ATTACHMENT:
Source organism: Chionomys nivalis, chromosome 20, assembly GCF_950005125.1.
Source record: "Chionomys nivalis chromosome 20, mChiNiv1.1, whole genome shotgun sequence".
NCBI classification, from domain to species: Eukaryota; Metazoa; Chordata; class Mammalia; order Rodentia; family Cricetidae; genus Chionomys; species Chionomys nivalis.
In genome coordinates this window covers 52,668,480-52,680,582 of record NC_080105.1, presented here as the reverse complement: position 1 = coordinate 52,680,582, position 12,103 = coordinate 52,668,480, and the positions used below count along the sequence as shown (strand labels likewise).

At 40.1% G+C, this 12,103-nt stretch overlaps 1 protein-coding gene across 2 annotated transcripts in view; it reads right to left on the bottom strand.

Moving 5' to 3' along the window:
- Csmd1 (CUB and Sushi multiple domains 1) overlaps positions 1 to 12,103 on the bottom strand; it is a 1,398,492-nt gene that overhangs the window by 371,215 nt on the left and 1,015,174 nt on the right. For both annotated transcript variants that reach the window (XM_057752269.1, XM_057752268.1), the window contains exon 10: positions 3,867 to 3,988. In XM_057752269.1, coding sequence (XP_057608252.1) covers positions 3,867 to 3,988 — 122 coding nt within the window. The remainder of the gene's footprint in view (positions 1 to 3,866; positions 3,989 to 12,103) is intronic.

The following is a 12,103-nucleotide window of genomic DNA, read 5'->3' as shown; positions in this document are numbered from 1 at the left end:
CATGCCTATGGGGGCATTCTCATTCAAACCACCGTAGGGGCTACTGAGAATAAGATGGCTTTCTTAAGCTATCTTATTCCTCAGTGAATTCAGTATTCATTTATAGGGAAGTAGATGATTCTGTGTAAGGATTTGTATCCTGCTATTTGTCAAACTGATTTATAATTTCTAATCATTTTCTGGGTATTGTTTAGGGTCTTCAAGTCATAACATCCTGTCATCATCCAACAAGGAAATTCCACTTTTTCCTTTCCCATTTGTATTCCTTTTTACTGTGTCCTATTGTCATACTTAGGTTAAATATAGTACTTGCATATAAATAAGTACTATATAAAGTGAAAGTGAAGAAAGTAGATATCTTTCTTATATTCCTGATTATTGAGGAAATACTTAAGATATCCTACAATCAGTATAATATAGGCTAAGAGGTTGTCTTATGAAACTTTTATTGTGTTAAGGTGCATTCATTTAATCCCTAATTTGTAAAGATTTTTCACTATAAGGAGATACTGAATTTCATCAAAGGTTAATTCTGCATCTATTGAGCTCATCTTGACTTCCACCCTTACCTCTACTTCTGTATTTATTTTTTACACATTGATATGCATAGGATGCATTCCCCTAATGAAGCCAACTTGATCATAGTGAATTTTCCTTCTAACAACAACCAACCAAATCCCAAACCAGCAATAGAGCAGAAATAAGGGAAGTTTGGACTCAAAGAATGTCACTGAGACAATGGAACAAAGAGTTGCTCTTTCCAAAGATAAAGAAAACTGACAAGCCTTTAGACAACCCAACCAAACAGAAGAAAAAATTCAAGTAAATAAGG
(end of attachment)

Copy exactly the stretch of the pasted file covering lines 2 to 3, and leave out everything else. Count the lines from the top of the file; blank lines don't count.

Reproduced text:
Source record: "Chionomys nivalis chromosome 20, mChiNiv1.1, whole genome shotgun sequence".
NCBI classification, from domain to species: Eukaryota; Metazoa; Chordata; class Mammalia; order Rodentia; family Cricetidae; genus Chionomys; species Chionomys nivalis.